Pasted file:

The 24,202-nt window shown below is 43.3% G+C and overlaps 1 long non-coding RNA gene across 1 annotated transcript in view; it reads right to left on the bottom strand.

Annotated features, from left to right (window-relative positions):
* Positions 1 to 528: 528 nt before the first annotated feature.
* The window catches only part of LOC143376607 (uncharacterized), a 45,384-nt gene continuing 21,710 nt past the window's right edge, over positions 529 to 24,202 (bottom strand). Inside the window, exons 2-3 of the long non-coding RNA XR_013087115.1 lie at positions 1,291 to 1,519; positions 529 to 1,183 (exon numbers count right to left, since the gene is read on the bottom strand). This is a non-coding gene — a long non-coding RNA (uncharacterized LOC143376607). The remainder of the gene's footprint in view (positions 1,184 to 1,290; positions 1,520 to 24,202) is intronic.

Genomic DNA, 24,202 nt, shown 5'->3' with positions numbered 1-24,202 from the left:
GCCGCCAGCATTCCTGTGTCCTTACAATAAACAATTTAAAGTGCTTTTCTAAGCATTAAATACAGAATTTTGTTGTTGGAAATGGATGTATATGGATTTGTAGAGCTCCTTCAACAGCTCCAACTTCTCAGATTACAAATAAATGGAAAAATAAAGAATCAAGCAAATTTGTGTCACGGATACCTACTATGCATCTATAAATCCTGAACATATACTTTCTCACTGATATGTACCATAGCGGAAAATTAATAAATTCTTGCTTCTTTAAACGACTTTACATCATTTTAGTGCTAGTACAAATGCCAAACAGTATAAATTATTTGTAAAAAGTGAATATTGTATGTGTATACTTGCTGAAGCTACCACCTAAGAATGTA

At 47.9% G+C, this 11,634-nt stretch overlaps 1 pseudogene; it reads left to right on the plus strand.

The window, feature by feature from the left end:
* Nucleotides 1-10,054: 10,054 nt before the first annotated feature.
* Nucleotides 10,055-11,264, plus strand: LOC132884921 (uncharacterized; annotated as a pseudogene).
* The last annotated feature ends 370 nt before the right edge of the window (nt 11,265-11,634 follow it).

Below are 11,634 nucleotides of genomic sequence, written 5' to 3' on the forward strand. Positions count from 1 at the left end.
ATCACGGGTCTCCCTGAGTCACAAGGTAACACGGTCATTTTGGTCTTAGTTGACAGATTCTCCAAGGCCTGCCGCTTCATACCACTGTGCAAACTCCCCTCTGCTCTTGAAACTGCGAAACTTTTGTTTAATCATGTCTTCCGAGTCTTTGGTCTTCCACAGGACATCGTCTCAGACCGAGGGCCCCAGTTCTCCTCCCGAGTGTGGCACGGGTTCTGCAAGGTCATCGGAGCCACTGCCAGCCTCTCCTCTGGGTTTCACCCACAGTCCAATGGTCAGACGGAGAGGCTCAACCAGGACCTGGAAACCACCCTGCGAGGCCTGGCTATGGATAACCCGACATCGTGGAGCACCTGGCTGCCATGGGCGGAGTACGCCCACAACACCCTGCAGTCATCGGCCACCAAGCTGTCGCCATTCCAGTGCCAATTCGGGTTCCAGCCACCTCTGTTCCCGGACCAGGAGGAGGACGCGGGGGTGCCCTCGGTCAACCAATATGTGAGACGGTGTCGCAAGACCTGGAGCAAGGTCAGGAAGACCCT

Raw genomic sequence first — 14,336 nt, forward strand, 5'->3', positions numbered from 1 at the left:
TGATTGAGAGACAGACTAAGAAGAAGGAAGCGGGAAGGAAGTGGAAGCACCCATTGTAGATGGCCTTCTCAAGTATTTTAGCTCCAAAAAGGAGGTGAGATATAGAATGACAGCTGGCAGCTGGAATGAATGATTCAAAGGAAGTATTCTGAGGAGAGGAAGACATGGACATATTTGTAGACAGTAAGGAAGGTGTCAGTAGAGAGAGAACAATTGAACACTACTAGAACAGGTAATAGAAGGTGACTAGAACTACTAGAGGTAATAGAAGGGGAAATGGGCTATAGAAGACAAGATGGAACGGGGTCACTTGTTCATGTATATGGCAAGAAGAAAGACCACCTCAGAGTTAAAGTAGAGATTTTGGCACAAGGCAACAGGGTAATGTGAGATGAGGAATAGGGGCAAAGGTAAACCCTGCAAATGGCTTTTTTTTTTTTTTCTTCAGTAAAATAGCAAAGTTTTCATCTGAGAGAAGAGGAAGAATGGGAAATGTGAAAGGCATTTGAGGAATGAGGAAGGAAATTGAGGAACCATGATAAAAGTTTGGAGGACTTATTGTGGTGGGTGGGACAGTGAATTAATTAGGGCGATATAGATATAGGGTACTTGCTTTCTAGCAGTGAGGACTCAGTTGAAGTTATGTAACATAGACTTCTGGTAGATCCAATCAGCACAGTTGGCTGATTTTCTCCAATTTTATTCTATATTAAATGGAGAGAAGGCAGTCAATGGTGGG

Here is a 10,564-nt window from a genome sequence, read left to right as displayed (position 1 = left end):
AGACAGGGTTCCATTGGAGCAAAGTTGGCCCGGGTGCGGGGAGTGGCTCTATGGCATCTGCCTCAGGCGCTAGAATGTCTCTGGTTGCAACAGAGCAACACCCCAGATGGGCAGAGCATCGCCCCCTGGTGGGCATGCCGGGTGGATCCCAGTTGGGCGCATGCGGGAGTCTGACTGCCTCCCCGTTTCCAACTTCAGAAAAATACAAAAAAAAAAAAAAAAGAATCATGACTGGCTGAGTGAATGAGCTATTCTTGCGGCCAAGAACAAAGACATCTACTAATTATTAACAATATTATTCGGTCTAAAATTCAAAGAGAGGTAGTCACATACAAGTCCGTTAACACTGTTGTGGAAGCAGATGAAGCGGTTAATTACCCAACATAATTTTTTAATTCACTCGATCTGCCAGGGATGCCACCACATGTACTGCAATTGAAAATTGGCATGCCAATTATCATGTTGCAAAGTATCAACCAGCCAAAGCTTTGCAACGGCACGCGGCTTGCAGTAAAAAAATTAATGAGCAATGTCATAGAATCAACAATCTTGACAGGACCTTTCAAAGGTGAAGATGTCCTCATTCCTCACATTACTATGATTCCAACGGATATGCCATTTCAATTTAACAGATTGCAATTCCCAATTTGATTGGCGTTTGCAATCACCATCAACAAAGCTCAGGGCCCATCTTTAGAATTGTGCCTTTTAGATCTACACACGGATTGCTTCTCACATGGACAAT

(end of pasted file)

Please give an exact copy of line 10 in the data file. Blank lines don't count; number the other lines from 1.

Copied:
* Nucleotides 10,055-11,264, plus strand: LOC132884921 (uncharacterized; annotated as a pseudogene).